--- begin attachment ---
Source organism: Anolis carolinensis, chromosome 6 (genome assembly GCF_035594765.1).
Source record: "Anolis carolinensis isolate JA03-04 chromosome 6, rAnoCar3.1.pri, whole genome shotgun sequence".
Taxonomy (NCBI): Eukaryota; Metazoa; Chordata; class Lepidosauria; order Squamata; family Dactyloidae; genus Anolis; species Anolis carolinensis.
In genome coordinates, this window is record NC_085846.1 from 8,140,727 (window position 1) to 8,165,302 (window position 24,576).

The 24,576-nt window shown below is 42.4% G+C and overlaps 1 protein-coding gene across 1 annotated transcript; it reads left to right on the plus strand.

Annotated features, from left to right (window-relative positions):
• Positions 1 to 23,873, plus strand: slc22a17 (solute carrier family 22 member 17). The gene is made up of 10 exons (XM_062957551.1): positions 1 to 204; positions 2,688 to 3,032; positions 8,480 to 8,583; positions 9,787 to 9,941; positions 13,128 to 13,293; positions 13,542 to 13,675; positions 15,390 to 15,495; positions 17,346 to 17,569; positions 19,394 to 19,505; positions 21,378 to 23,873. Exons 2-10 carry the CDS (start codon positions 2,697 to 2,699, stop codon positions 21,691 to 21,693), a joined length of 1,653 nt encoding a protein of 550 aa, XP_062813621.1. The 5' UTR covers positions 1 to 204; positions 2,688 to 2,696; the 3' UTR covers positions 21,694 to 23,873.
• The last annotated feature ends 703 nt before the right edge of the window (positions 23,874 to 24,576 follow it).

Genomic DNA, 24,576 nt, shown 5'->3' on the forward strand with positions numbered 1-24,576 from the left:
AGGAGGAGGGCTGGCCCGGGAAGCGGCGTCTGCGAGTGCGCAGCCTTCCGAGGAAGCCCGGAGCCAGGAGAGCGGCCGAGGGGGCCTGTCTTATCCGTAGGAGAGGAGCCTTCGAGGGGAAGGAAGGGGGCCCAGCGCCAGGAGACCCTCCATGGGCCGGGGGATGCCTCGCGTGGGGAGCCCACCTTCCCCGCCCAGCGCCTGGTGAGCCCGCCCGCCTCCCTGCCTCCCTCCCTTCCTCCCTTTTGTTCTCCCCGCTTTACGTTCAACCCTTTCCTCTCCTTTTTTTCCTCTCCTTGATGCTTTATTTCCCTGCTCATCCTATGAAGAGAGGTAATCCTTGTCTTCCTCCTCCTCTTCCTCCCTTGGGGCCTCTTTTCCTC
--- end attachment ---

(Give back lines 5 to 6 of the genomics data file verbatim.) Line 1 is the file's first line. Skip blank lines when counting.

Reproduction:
The 24,576-nt window shown below is 42.4% G+C and overlaps 1 protein-coding gene across 1 annotated transcript; it reads left to right on the plus strand.

Annotated features, from left to right (window-relative positions):